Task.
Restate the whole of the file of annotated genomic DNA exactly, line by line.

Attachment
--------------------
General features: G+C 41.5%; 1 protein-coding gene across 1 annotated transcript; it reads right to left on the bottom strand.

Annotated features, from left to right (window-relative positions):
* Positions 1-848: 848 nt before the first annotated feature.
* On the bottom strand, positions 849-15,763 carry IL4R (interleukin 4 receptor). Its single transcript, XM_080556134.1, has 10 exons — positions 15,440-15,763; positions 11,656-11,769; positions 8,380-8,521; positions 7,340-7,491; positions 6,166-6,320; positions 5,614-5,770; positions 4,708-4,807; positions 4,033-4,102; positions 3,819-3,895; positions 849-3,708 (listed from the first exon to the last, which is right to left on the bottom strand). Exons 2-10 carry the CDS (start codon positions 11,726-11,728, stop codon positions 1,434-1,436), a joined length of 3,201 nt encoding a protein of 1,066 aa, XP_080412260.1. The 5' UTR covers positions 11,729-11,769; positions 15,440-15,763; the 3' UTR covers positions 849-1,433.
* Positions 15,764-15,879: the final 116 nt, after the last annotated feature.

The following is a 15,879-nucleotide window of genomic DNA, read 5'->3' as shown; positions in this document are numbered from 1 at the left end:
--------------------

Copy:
General features: G+C 41.5%; 1 protein-coding gene across 1 annotated transcript; it reads right to left on the bottom strand.

Annotated features, from left to right (window-relative positions):
* Positions 1-848: 848 nt before the first annotated feature.
* On the bottom strand, positions 849-15,763 carry IL4R (interleukin 4 receptor). Its single transcript, XM_080556134.1, has 10 exons — positions 15,440-15,763; positions 11,656-11,769; positions 8,380-8,521; positions 7,340-7,491; positions 6,166-6,320; positions 5,614-5,770; positions 4,708-4,807; positions 4,033-4,102; positions 3,819-3,895; positions 849-3,708 (listed from the first exon to the last, which is right to left on the bottom strand). Exons 2-10 carry the CDS (start codon positions 11,726-11,728, stop codon positions 1,434-1,436), a joined length of 3,201 nt encoding a protein of 1,066 aa, XP_080412260.1. The 5' UTR covers positions 11,729-11,769; positions 15,440-15,763; the 3' UTR covers positions 849-1,433.
* Positions 15,764-15,879: the final 116 nt, after the last annotated feature.

The following is a 15,879-nucleotide window of genomic DNA, read 5'->3' as shown; positions in this document are numbered from 1 at the left end: